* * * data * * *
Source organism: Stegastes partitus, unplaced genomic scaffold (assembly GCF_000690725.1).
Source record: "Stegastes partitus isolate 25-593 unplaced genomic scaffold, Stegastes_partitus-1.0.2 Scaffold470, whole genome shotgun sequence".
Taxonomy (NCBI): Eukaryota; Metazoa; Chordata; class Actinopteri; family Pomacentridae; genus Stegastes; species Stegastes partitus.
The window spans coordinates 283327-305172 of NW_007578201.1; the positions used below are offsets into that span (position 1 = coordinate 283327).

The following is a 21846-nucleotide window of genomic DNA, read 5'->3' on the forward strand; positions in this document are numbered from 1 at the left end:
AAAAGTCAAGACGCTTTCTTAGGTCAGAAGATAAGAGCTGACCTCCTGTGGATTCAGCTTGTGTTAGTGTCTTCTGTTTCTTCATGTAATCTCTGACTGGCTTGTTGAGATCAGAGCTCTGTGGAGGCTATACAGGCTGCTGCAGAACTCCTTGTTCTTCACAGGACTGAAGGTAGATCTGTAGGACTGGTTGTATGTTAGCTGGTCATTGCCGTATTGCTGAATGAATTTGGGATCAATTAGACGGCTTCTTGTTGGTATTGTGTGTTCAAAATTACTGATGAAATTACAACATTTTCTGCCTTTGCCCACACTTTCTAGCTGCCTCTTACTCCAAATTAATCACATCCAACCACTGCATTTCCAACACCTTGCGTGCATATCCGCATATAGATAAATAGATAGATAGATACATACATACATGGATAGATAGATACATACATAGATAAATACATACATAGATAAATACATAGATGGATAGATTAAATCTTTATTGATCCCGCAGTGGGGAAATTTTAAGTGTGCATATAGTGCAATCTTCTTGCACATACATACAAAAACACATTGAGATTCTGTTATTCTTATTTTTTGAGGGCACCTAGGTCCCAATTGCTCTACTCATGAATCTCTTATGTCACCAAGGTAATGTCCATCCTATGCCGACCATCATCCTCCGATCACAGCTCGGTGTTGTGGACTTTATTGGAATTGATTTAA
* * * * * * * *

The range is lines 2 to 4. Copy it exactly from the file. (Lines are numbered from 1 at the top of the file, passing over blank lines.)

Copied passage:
Source record: "Stegastes partitus isolate 25-593 unplaced genomic scaffold, Stegastes_partitus-1.0.2 Scaffold470, whole genome shotgun sequence".
Taxonomy (NCBI): Eukaryota; Metazoa; Chordata; class Actinopteri; family Pomacentridae; genus Stegastes; species Stegastes partitus.
The window spans coordinates 283327-305172 of NW_007578201.1; the positions used below are offsets into that span (position 1 = coordinate 283327).